With Pride no longer looming as a major rival, the UFC returns to Japan, the turf of Pride, for the first time since 2000. The UFC 144 card, which will be shown here Saturday night thanks to time zones, is unique for another reason — it features seven fights on the main card instead of the normal five. That means that the PPV will be four hours instead of three — great news for fans. Here’s a look at how the main card shapes up (all UFC 144 odds are from Bovada):
Lightweight Championship — Frankie Edgar (-130) vs. Ben Henderson (Even)
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Edgar has turned me from a skeptic to a total believer in his run as Lightweight Champion. This may be his biggest challenge yet, though, as he faces a former WEC title holder. Henderson lost his last fight in the WEC, but he has bounced back with three nice wins in his new home, and he’s ready for this one. His biggest challenge will be that Edgar is a far better striker than he has faced in a long while, and opposing strikers has not been Henderson’s biggest strength.
While Edgar has the clear edge when the fighters are on their feet, Henderson will have the advantage if and when he can bring the fight to the mat. He’s not a submission fighter — or at least he has decreasingly been one as his career has progressed — but he can frustrate and wear out opposing fighters as well as anyone.
The tone of this fight will be crucial. He who sets it will win. I expect that to be Edgar because his fists will make it harder for Henderson to get close and find holes. I expect this to go the distance, and I expect the champion to retain his title.
Pick: Frankie Edgar.
Quinton Jackson (-280) vs. Ryan Bader (+220)
Rampage is looking to pick up the pieces after his loss to Jon Jones. He was beaten badly, but he still did better against Jones than anyone else has. He won’t likely get another shot at Jones, but he needs to stay strong to be ready for his shot when Jones loses or is injured. That means he needs a decisive win here. I think he’ll get it.
Bader is coming off a nice knockout win last time out, but I can’t forget that he lost to Tito Ortiz last year. That’s ugly. Jackson is by far the more technically proficient fighter, and he’s far more patient than Bader. Jackson will wait for his spots, and then he’ll exploit them.
Pick: Quinton Jackson
Cheick Kongo (-300) vs. Mark Hunt (+230)
This one could be fun. Both guys have a brawler’s mentality and both are happy when a fight turns into a war. The difference here is that Kongo has evolved past that far more than Hunt has. He’s more patient, and much better at top control. This fight is likely to end via ground-and-pound, and Kongo is far more likely to be in position to come out on top.
Jake Shields (-300) vs. Yoshihiro Akiyama (+230)
Akiyama is the most popular Japanese fighter on the card, so he’ll have the crowd behind him. Unfortunately he has landed in a tough spot.
Shields is coming off of two losses, and he’ll be extremely hungry to get back on the winning track. Akiyama is an ideal type of fighter to get Shields back on track. The Japanese fighter has had stamina issues that Shields can exploit, and Shields is far more effective at getting his opponent to the ground and taking advantage once he gets there.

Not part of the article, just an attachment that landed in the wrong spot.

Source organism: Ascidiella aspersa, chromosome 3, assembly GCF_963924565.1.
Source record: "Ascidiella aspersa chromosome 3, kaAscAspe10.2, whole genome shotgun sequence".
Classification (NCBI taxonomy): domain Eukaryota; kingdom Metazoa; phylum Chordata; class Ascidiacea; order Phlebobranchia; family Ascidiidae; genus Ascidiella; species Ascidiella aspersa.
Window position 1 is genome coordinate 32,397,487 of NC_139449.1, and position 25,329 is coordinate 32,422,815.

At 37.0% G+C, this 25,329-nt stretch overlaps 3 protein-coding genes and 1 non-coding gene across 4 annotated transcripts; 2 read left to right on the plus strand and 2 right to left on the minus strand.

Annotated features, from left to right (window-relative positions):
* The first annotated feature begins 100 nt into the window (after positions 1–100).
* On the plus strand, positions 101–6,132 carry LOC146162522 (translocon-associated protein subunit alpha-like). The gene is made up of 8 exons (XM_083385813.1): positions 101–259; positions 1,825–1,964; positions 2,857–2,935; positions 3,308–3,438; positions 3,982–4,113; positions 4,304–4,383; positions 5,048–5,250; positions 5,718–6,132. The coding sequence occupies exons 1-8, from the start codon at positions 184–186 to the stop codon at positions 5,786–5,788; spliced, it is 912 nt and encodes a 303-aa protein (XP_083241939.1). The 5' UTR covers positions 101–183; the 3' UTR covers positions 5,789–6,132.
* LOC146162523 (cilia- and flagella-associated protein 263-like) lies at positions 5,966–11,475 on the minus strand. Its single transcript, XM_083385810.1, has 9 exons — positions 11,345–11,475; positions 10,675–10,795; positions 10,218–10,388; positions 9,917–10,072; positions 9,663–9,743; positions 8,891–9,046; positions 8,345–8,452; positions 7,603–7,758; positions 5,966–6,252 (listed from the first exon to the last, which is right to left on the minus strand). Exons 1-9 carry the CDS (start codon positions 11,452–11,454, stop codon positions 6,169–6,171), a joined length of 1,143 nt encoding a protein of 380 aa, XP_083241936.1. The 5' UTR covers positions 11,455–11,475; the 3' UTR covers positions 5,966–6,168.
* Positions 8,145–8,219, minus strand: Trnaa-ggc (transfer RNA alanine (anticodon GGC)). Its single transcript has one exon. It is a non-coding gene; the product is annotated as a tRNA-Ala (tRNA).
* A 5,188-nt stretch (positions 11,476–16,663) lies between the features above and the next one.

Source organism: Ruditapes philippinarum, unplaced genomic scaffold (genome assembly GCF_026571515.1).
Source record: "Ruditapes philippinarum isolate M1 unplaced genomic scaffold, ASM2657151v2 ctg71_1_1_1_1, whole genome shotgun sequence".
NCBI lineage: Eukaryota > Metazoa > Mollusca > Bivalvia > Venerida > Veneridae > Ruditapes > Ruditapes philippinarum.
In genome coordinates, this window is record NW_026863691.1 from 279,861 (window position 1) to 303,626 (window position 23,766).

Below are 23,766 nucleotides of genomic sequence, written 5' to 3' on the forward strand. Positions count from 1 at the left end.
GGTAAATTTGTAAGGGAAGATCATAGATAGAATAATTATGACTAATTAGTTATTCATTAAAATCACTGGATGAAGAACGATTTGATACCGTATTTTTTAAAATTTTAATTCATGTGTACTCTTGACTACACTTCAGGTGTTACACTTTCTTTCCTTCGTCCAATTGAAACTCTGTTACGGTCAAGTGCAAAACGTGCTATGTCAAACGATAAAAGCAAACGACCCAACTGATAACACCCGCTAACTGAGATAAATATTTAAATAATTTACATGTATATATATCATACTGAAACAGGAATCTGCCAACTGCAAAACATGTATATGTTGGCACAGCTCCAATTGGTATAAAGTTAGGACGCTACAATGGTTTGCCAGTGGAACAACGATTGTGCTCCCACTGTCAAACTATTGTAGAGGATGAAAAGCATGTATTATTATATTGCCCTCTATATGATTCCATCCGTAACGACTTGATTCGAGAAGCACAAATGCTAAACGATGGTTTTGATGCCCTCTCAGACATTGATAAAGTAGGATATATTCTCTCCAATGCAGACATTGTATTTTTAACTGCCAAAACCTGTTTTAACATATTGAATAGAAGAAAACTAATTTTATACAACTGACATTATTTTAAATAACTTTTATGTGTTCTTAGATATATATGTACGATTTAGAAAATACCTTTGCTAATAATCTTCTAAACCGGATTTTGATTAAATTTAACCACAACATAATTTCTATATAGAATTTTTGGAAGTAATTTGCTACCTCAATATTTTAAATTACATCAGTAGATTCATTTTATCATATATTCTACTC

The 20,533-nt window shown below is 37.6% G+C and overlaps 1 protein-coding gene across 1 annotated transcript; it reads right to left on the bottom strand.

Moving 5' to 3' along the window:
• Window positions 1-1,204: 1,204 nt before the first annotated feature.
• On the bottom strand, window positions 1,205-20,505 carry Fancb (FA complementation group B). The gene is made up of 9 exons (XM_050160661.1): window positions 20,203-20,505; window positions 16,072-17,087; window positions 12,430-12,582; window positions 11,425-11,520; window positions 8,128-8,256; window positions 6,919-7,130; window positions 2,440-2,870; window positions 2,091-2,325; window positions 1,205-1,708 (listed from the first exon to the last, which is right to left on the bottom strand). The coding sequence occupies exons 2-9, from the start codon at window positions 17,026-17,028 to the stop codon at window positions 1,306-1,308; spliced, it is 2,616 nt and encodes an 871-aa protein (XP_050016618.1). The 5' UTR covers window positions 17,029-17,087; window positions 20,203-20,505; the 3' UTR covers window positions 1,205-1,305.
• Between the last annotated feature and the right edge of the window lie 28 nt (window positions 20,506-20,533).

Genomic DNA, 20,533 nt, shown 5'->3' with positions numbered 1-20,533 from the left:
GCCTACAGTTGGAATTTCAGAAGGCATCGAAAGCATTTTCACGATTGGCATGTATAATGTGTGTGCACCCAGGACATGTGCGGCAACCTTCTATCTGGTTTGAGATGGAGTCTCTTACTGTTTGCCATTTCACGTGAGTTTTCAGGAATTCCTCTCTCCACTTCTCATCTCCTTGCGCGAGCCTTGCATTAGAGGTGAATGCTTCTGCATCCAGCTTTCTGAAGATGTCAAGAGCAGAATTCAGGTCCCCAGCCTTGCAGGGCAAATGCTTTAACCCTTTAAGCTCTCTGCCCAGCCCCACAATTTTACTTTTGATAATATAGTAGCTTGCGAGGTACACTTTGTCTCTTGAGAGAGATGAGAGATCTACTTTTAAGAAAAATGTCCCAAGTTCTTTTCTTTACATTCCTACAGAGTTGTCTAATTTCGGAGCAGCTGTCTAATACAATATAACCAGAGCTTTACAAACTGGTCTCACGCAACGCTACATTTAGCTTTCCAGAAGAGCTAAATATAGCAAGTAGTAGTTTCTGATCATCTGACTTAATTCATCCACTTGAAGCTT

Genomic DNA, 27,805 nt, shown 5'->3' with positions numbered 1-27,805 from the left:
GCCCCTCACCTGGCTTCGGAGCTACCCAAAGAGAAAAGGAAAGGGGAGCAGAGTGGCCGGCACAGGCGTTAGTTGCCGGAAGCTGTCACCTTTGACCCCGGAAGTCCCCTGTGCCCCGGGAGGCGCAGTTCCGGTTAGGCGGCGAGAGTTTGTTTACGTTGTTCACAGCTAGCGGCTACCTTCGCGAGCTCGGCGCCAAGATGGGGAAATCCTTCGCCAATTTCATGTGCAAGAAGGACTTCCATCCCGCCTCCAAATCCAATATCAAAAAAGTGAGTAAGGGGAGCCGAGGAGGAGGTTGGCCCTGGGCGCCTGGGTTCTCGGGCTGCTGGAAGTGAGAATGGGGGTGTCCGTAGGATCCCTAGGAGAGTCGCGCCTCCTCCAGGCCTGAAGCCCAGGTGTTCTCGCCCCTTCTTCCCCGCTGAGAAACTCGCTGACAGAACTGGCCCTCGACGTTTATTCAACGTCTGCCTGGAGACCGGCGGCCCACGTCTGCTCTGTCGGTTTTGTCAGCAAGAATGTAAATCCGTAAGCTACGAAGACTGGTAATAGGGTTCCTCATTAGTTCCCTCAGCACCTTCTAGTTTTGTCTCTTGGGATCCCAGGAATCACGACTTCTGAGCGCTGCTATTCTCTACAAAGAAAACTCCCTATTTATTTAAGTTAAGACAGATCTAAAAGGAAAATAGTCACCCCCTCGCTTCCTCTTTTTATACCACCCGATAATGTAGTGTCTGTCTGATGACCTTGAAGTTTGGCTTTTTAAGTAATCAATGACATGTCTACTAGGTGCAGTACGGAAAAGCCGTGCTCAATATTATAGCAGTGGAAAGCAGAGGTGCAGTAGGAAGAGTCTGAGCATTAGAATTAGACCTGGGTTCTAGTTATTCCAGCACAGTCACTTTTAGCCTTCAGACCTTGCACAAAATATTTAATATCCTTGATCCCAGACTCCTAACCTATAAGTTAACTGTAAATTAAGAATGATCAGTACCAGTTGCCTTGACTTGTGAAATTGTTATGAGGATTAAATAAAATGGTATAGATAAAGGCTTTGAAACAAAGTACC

Akiyama’s UFC career has gone off the rails recently, and there is a good chance that a loss here will end that career for now.
Pick: Jake Shields
Yushin Okami (-450) vs. Tim Boetsch (+300)
The UFC likes to give home crowds in foreign settings a few fights to get excited about where their local hero comes out on top with style. This is one of those fights. Boetsch would need this to turn into a slugfest to win. Okami is too smart for that. Okami will overwhelm with his depth of skill.
Pick: Yushin Okami
Hatsu Hioki (-170) vs. Bart Palaszewski (+140)
Palaszewski deserves to lose for one reason alone — his nickname, Bartimus, is absolutely terrible. Even with that aside, he’s in a tough spot here. If Hioki can get in close he’s going to be able to take Palaszewski down and make him pay. Palaszewski is a good striker, but Hioki isn’t afraid to take a shot, and he’s hard to slow down. I don’t think this one is as close as the odds suggest — and they don’t suggest it’s really close.
Pick: Hatsu Hioki
Anthony Pettis (-240) vs. Joe Lauzon (+190)
Pettis is the last guy to beat Ben Henderson, and he did it with a kick that was absolutely incredible. He has lost to Clay Guida since then, but he’s shown some real versatility and improvement along the way, and he is a guy who should wind up with a title shot. This is a very important fight for him.
Lauzon is very dangerous, and can submit guys he shouldn’t be able to beat. Still, Pettis is a very alert fighter, and he has the ability to hurt Lauzon with one punch. That’s a big edge, and it should be enough here.
Pick: Anthony Pettis
I bet a mythical $500 on each card. This time around we’ll go conservative once, and very aggressive once:
$250 — Kongo/Hunt will go at least two full rounds — potential profit of $250
$250 parlay — Pettis, Hioki, Okami, Shields, Kongo, Jackson — potential profit of $1408.73
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